Speed limits aren't always black and white

(Bill O'leary/the Washington Post)
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Thursday, August 26, 2010

Dear Dr. Gridlock:

I hope you might explain the perennially perplexing issue of speed limits, which universally never at all seem to be limits (per that definition).

In a rational world, the limit would be the uppermost allowable speed for any stretch of road. And to exceed that limit by even 1 mph would be a breach of law. This would be easy to understand and easy to teach to the general public.

Instead, nearly every domestic jurisdiction allows a leeway of up to 10 mph over the limit, beyond which one is then considered to have breached the law.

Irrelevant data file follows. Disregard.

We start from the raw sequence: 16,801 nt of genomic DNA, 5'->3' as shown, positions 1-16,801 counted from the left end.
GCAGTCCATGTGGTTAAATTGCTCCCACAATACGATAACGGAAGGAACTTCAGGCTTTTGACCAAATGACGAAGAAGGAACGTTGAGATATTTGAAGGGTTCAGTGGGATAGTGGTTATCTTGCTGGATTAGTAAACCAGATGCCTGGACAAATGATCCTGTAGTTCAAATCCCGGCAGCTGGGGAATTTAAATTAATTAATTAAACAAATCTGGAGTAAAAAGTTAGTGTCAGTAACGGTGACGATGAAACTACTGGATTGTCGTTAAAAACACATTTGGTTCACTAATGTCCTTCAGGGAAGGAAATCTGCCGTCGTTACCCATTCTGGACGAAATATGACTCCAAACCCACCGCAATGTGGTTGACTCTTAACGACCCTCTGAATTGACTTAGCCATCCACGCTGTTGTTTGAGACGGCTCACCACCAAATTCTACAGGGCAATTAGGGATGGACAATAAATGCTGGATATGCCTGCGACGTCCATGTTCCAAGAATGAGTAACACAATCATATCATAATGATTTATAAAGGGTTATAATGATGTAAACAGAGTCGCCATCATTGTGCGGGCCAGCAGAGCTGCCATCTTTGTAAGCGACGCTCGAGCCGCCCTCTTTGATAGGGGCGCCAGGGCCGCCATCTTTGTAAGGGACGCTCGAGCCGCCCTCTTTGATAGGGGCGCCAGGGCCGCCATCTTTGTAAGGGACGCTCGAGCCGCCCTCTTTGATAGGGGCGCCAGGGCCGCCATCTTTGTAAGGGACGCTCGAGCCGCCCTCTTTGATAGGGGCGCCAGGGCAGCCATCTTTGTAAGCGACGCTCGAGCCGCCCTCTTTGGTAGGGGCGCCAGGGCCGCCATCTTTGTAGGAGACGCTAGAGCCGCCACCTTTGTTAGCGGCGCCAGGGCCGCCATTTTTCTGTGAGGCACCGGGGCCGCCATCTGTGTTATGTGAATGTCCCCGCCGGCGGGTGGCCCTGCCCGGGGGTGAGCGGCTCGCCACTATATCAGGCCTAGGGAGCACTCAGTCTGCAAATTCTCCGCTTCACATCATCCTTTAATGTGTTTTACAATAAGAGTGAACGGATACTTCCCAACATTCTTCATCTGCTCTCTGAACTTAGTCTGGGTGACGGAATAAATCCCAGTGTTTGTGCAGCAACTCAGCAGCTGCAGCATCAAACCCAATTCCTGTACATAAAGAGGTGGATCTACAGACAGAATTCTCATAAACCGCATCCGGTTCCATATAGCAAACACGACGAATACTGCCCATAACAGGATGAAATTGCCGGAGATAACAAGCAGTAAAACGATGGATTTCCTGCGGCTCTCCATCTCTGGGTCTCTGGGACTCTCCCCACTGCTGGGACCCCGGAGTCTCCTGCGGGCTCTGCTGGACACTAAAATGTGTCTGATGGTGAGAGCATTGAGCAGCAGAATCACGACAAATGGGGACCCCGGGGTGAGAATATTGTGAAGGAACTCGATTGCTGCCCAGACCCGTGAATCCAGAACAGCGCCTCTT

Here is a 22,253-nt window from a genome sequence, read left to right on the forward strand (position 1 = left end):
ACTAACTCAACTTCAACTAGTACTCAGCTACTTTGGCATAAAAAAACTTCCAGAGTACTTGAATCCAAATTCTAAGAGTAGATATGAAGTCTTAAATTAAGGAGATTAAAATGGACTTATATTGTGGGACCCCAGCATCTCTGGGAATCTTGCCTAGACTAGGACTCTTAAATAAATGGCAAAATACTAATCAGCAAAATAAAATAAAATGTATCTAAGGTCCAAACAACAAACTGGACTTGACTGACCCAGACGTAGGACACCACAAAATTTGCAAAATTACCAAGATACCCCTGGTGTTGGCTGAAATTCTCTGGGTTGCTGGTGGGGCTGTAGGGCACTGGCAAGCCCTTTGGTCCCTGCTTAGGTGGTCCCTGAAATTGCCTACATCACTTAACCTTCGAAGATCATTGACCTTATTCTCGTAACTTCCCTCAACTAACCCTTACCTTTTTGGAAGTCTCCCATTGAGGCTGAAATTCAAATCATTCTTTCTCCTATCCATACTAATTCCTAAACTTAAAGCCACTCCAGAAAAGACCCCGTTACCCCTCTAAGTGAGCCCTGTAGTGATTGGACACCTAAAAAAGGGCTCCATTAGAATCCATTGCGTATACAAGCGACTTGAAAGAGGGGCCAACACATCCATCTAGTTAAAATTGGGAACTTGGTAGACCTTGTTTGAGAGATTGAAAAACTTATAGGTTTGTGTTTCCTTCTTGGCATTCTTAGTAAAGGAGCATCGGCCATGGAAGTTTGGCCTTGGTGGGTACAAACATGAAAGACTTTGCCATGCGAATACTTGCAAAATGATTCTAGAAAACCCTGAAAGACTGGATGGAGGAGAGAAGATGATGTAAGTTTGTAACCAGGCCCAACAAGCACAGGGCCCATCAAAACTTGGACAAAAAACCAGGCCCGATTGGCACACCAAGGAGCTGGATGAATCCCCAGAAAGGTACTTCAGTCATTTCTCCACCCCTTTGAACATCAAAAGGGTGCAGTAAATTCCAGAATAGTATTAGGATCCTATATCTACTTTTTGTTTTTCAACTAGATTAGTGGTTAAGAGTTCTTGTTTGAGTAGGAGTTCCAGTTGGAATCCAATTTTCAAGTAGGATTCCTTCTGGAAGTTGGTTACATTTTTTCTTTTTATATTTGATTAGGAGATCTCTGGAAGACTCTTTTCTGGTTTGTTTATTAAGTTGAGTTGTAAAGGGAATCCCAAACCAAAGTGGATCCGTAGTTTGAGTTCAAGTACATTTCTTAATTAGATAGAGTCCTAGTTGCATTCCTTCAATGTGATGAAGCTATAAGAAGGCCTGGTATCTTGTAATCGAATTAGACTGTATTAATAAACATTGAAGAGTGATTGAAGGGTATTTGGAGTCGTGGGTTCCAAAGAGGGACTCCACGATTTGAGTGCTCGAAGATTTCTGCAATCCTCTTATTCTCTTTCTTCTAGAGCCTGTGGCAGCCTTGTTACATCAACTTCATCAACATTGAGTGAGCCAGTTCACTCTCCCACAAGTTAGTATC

The only reasoning that I can cipher from this law enforcement curiosity is that it allows those in law enforcement to pull anyone over, for suspicion of any kind, should the driver's speed exceed the limit by even 1 mph. Essentially this enforcement habit lulls the general public into a degree of vulnerability, that law enforcement officials can then use to their advantage when they want to stop a suspect for investigation but otherwise have no legal justification to do so.

Rocky Semmes


DG: Driving 1 mph over the speed limit is a breach of the law. In the Washington region, a police officer can stop a driver any time for driving faster than the speed limit.

Clearly, that's not how most officers go about enforcing the speed laws. They use some discretion. But all the driver should need to know is what the speed limit sign says.

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